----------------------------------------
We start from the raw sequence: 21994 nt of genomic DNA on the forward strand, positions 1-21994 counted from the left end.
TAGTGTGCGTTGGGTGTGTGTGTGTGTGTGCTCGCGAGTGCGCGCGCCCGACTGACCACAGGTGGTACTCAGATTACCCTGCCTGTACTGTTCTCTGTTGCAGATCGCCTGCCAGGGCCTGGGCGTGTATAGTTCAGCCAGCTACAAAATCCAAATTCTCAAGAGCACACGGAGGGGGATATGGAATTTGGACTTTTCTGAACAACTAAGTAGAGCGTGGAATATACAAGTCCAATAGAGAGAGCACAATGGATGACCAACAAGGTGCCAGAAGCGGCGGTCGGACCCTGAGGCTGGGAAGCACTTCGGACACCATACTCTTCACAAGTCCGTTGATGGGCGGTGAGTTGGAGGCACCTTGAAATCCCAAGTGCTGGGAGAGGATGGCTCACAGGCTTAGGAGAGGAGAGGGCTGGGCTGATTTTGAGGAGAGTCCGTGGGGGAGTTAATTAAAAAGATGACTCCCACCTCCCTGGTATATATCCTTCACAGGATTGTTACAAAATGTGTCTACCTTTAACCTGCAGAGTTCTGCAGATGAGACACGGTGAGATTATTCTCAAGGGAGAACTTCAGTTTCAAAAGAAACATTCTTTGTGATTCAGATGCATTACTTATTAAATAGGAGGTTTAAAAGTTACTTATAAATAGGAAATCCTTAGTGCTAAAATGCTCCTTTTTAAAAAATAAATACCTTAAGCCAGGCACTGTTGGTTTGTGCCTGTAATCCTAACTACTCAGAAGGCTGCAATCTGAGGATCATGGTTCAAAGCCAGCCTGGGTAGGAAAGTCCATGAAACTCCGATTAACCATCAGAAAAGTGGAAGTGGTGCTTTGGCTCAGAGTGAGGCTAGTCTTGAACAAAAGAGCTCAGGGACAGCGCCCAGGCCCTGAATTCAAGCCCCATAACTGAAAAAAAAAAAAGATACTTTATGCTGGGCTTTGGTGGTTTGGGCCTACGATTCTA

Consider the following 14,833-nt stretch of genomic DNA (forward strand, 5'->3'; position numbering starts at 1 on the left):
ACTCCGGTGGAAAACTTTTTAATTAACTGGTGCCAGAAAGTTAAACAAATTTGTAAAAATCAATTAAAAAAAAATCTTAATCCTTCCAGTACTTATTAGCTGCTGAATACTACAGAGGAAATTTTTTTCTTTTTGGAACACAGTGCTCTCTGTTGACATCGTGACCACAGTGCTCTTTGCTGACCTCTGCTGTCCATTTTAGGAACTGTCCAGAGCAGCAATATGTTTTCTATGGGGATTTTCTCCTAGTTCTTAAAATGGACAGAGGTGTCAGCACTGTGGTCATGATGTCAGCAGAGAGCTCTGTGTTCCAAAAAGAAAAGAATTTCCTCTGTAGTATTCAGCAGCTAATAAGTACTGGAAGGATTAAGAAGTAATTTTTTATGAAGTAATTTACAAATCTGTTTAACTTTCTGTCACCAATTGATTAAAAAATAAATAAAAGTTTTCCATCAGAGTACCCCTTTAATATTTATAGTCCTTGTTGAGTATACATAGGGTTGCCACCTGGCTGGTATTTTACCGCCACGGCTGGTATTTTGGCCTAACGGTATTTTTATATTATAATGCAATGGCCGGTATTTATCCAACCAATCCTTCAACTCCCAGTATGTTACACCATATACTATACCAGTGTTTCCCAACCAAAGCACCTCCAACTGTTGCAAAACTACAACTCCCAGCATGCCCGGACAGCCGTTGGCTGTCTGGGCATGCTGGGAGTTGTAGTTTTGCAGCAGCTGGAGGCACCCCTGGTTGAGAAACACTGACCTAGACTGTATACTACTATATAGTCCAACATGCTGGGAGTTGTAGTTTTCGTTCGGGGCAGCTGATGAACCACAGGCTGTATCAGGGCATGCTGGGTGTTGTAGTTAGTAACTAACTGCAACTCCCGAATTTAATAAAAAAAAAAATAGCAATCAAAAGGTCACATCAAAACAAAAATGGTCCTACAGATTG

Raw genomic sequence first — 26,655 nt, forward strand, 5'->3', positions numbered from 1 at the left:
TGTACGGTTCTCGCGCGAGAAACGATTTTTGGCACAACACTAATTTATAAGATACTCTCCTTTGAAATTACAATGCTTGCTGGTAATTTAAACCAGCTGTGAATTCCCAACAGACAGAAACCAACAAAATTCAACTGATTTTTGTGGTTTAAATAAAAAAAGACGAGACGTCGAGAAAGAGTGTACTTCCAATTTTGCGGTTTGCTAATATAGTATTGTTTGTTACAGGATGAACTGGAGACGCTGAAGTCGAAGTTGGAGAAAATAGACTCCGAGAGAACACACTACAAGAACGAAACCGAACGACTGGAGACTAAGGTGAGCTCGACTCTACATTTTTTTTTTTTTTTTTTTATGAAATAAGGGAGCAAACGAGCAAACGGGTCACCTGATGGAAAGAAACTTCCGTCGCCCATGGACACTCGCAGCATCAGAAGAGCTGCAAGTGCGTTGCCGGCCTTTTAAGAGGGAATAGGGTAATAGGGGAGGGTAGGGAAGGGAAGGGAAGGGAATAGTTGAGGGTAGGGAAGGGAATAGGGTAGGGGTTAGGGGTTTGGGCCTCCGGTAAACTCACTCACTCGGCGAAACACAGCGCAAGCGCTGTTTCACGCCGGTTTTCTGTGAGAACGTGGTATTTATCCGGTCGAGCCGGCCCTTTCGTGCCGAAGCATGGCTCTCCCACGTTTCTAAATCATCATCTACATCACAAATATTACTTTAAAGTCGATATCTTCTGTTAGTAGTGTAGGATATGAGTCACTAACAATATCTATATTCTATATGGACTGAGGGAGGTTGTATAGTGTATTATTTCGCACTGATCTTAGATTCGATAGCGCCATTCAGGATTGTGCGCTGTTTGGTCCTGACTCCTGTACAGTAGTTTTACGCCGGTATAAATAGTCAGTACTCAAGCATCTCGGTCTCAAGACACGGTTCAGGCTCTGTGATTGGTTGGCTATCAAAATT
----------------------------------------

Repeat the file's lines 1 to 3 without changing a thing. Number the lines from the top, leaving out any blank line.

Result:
We start from the raw sequence: 21994 nt of genomic DNA on the forward strand, positions 1-21994 counted from the left end.
TAGTGTGCGTTGGGTGTGTGTGTGTGTGTGCTCGCGAGTGCGCGCGCCCGACTGACCACAGGTGGTACTCAGATTACCCTGCCTGTACTGTTCTCTGTTGCAGATCGCCTGCCAGGGCCTGGGCGTGTATAGTTCAGCCAGCTACAAAATCCAAATTCTCAAGAGCACACGGAGGGGGATATGGAATTTGGACTTTTCTGAACAACTAAGTAGAGCGTGGAATATACAAGTCCAATAGAGAGAGCACAATGGATGACCAACAAGGTGCCAGAAGCGGCGGTCGGACCCTGAGGCTGGGAAGCACTTCGGACACCATACTCTTCACAAGTCCGTTGATGGGCGGTGAGTTGGAGGCACCTTGAAATCCCAAGTGCTGGGAGAGGATGGCTCACAGGCTTAGGAGAGGAGAGGGCTGGGCTGATTTTGAGGAGAGTCCGTGGGGGAGTTAATTAAAAAGATGACTCCCACCTCCCTGGTATATATCCTTCACAGGATTGTTACAAAATGTGTCTACCTTTAACCTGCAGAGTTCTGCAGATGAGACACGGTGAGATTATTCTCAAGGGAGAACTTCAGTTTCAAAAGAAACATTCTTTGTGATTCAGATGCATTACTTATTAAATAGGAGGTTTAAAAGTTACTTATAAATAGGAAATCCTTAGTGCTAAAATGCTCCTTTTTAAAAAATAAATACCTTAAGCCAGGCACTGTTGGTTTGTGCCTGTAATCCTAACTACTCAGAAGGCTGCAATCTGAGGATCATGGTTCAAAGCCAGCCTGGGTAGGAAAGTCCATGAAACTCCGATTAACCATCAGAAAAGTGGAAGTGGTGCTTTGGCTCAGAGTGAGGCTAGTCTTGAACAAAAGAGCTCAGGGACAGCGCCCAGGCCCTGAATTCAAGCCCCATAACTGAAAAAAAAAAAAGATACTTTATGCTGGGCTTTGGTGGTTTGGGCCTACGATTCTA

Consider the following 14,833-nt stretch of genomic DNA (forward strand, 5'->3'; position numbering starts at 1 on the left):